30 Kilometers Per Hour is No Longer Equal to 20 Miles Per Hour: Fun With Road Signs

T urning to the lighter side of things, a road sign erected by the government of Canada just north of its border with the United States announces that 30 kilometers per hour was — yes, the past tense was used — 20 miles per hour, which to me means that that was once to conversion but is no longer the case.

The purpose of the sign is to help travelers based in the United States — who generally are not used to using the metric system — be able to adjust the speed of their vehicles easier while driving in Canada. The speedometers of many vehicles operating in the United States typically measure speed in both miles per hour as well as kilometers per hour.

No matter where I travel, I really do not understand the difficulty in matching the speed of the vehicle to the posted speed limit. If the speed limit is 60, then the vehicle in which I travel is at a speed of 60.

30 Kilometers Per Hour is No Longer Equal to 20 Miles Per Hour

Technically, the speed of 30 kilometers per hour is equal to traveling at approximately 18.64113575 miles per hour; so despite the rounding of numbers, 30 kilometers per hour was never exactly equivalent to 20 miles per hour.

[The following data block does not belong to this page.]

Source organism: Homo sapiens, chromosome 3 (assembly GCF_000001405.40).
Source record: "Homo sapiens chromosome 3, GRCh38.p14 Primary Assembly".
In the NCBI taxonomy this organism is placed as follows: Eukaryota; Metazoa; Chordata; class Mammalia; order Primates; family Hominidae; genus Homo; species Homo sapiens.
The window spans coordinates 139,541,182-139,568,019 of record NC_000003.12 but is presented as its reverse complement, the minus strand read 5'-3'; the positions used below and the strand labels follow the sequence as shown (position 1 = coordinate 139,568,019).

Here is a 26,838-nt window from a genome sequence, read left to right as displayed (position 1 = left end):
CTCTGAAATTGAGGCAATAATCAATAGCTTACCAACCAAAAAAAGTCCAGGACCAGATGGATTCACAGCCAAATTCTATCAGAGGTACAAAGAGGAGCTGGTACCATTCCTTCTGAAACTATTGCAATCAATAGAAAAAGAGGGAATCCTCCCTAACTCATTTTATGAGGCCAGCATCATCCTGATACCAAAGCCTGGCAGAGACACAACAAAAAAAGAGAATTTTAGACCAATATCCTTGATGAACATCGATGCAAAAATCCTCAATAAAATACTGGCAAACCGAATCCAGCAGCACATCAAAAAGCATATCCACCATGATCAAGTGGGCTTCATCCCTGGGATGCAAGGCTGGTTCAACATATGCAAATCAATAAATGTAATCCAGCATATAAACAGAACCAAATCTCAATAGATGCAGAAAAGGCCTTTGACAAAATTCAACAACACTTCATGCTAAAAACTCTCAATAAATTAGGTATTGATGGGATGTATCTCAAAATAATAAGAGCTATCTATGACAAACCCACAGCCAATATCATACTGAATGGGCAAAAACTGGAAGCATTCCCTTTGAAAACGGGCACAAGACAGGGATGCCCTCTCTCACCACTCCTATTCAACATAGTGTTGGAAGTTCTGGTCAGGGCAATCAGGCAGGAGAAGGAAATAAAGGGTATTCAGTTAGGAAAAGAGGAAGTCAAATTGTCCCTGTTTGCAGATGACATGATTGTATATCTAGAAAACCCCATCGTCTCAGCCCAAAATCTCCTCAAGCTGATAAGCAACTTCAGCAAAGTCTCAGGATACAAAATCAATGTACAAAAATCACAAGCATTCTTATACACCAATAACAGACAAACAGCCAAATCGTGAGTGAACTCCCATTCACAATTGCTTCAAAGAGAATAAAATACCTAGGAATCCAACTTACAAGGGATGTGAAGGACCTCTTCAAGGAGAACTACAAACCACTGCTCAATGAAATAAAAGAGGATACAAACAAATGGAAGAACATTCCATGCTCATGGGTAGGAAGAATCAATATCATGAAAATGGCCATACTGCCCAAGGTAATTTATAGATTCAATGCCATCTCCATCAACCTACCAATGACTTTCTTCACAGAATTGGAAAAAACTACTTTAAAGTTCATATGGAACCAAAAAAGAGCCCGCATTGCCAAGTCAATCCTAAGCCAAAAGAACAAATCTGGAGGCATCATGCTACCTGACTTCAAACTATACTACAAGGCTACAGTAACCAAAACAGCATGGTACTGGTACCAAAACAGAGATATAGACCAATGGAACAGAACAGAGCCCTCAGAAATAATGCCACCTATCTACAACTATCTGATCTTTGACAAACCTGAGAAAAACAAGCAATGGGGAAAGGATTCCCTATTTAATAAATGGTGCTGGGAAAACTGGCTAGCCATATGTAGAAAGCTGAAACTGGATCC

One little trick I have learned over the years is that 88 kilometers per hour is roughly equivalent to 55 miles per hour — more accurately, 54.68 miles per hour — so for me, it is very easy to use that benchmark in not only determining the speed of the vehicle in which I am driving; but also in figuring out the distance of a destination to which I am driving. Sydney is 88 kilometers away? That is roughly equivalent to 55 miles away; and I should be there in less than an hour traveling at 120 kilometers per hour. This really is not rocket science.

The good news is that kilometers are easier to accomplish, as each kilometer is a shorter distance than miles. Traveling 300 kilometers will certainly go by more quickly than 300 miles: “Wow! I already shaved off 120 kilometers this past hour! Top that one, miles!”


I have always joked that even drug dealers — who measure the illegal wares which they sell in grams — are more knowledgeable about the metric system than many American citizens, who seem to have no problem shopping at a supermarket for a half gallon of milk and a two-liter bottle of ginger ale.

The good news is that Americans no longer are required to deal with that pesky 35 millimeter film which analog single lens reflex cameras used. That is one less measurement of the metric system with which people in the United States must deal.

The bad news is that if you thought 30 kilometers per hour was equivalent to 20 miles per hour — well…Canada decidedly is attempting to change your mind; but if you want to still round off the numbers in your head in order for life to be just a little easier for you, I will not tell anyone…

Photograph ©2013 by Brian Cohen.

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